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Syria rejects international forces in safe zones

Map locates the four Russian-proposed safe zones across Syria; 2c x 4 1/2 inches; 96.3 mm x 114 mm;

BEIRUT (AP) — Syria on Monday dismissed the idea of foreign forces patrolling four so-called de-escalation zones that are to be established under a deal struck by Russia, Iran and Turkey, suggesting Damascus would agree only to Russian “military police” who are already on the ground.

Syria planned to abide by the agreement signed in Kazakhstan last week, Foreign Minister Walid al-Moallem told reporters in the Syrian capital, but he cautioned it was “premature” to say whether the deal would succeed.

“There will be no presence by any international forces supervised by the United Nations,” al-Moallem said. “The Russian guarantor has clarified that there will be military police and observation centers.”

Though he did not specify who the military police would be, he appeared to be referring to Russian observers already in Syria.

Al-Moallem also vowed that Syrian government forces would respond “decisively” to any violation by the rebels.

“There are still logistical details that will be discussed in Damascus and we will see the extent of commitment to this agreement,” al-Moallem said.

On another diplomatic track, the United Nations’ Syria envoy, Staffan de Mistura, announced plans to reconvene talks in Geneva between representatives of Syrian President Bashar Assad’s government and opposition leaders May 16.

A statement from de Mistura’s office late Monday said he hoped the agreement struck in Kazakhstan would be fully implemented, to achieve “significant de-escalation in violence” and help underpin the political talks in the Swiss city.

The cease-fire deal went into effect over the weekend, bringing a general reduction in violence, but clashes continued, particularly in central Syria. There are still questions about how the agreement will be enforced.

Russia and Iran, which support Assad, and Turkey, which backs the rebels, may deploy armed forces to secure the four so-called “de-escalation zones,” in what would amount to unprecedented coordination between the three regional powers.

The U.N. Security Council president says Russia wants a vote early this week on a resolution supporting the deal. Uruguay’s Ambassador Elbio Rosselli told reporters “there are consultations ongoing” on the text.

Several other council diplomats said a vote Monday or Tuesday — as Moscow is seeking — is highly unlikely, explaining that they need details on the zones.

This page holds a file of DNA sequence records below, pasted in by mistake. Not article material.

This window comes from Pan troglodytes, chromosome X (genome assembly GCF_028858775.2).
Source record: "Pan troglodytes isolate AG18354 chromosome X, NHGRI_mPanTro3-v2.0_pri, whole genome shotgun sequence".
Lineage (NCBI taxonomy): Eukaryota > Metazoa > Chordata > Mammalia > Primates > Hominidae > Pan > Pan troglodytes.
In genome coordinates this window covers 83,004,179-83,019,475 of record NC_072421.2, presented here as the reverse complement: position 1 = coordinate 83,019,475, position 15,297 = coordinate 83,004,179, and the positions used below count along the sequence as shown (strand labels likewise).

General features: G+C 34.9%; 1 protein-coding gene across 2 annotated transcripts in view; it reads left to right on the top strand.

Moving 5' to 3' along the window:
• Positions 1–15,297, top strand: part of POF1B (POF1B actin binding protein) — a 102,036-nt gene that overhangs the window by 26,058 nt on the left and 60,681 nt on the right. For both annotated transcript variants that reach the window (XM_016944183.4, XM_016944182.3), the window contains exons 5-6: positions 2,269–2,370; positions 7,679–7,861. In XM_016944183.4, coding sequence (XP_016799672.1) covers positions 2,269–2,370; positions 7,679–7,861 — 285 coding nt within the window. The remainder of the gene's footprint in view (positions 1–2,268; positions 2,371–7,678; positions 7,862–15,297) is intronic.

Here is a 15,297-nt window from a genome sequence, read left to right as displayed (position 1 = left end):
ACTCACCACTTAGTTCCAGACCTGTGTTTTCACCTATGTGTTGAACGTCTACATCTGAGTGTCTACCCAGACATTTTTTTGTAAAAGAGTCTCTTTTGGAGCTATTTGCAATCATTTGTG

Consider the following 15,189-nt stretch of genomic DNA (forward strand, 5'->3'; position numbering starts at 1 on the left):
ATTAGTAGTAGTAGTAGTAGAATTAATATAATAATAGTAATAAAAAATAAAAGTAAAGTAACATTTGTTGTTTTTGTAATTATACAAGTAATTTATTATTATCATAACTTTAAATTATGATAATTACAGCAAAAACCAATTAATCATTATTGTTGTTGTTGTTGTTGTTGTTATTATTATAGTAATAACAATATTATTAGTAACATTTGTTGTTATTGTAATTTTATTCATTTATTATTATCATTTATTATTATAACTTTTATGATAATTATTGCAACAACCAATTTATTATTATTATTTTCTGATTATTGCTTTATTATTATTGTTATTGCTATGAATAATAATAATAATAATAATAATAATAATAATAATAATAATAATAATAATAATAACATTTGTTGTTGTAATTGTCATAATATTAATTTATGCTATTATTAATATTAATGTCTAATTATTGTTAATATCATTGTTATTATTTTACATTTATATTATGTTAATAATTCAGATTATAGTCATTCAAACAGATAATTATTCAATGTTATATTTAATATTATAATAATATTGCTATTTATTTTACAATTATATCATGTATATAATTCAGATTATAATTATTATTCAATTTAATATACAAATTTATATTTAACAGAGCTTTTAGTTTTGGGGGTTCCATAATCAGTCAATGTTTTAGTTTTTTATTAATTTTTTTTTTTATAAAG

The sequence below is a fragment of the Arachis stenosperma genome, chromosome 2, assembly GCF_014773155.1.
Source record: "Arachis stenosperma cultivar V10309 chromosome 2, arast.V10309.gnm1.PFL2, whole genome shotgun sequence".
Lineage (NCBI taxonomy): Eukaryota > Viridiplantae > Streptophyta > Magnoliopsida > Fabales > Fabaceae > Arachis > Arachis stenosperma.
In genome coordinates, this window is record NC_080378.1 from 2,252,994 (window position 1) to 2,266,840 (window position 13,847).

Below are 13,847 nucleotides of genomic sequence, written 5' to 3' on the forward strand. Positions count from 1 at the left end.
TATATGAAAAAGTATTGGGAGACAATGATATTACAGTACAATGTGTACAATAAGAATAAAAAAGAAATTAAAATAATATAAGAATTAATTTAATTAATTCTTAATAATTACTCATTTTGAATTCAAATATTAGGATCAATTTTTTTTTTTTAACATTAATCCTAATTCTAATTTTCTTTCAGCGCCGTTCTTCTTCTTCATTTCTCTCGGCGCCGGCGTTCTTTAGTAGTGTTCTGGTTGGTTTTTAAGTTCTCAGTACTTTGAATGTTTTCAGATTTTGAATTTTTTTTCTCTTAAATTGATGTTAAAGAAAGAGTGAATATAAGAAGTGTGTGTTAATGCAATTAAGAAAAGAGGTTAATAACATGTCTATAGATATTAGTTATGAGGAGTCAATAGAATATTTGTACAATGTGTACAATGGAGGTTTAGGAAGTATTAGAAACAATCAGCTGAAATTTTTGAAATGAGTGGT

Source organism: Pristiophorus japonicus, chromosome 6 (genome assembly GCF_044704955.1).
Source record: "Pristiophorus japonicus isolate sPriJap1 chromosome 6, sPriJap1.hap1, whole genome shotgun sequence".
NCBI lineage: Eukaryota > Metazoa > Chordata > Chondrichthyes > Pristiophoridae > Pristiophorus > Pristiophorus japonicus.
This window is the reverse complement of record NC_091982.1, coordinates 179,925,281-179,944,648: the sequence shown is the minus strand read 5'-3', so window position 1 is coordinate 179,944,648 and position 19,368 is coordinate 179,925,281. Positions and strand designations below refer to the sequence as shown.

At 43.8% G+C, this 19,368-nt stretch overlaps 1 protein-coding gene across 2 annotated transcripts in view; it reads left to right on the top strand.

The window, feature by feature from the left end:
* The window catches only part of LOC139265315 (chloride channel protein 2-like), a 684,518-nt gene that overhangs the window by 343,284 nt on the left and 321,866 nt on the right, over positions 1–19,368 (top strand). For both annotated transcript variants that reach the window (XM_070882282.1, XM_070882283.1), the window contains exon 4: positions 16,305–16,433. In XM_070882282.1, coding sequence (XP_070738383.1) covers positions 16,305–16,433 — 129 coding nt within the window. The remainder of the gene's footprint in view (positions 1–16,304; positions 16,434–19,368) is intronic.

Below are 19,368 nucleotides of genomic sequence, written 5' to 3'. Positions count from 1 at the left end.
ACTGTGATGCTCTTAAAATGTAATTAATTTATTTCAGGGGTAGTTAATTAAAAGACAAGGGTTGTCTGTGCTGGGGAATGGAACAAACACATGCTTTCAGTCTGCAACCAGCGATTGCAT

The United States is not party to the de-escalation agreement. U.S. Defense Secretary Jim Mattis said the U.S. would take a close look at the proposal for “safe zones” in Syria, but he said the plan poses many unanswered questions, including whether it would be effective.

“We’ll look at the proposal, see if it can work,” Mattis told reporters traveling with him to Copenhagen, where he will attend a meeting of the U.S.-led coalition battling the Islamic State group. “Will it affect the fight against ISIS? I think the international community is united in the sense of wanting to see ISIS put on its back foot.”

Al-Moallem, Syria’s foreign minister, said he hopes the agreement will, as a start, achieve a separation between Syrian armed opposition groups and extremist groups such as al-Qaida, saying the former must force the latter to leave the de-escalation zones.

But even if the agreement is enforced, it is unlikely to end the conflict. Despite several rounds of U.N.-mediated negotiations in Geneva, the government and opposition remain at odds over Assad’s future role in Syria.

Al-Moallem suggested government forces’ next target is Deir el-Zour, where IS militants are besieging parts of the eastern city that are under government control and are home to tens of thousands of people. He said the government aims to regain control of all of Syria, adding that areas bordering Iraq will be a priority.

Al-Moallem said the government’s alternative to stalled negotiations has been the implementation of “reconciliation agreements” around the country.

Such agreements have seen the surrender of rebel-held areas to government forces and their allies, often after a prolonged period of siege, in exchange for safe relocation to opposition-held areas elsewhere in the country.

As the foreign minister spoke to reporters, hundreds of rebels and their families left aboard buses from a besieged opposition-held neighborhood of Damascus for rebel-held areas in the country’s north, according to state TV and opposition activists.

The Britain-based Syrian Observatory for Human Rights said around 1,500 people were expected to leave the Damascus neighborhood of Barzeh on Monday, and more in the coming weeks. Syrian state TV said some 60 buses and ambulances of the Syrian Arab Red Crescent were on hand for the evacuations.

Barzeh came under siege last month, after government forces captured a major road near the area, separating it from rebel-held eastern suburbs of Damascus.

Tens of thousands of people living in besieged areas around Damascus, Homs and Aleppo — Syria’s largest city — have surrendered under similar agreements in recent months, agreeing to relocate in what critics have said amounts to forced displacement.

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Associated Press writers Lolita C. Baldor in Copenhagen, Denmark; Jamey Keaten in Geneva; and Edith M. Lederer at the United Nations contributed to this report.

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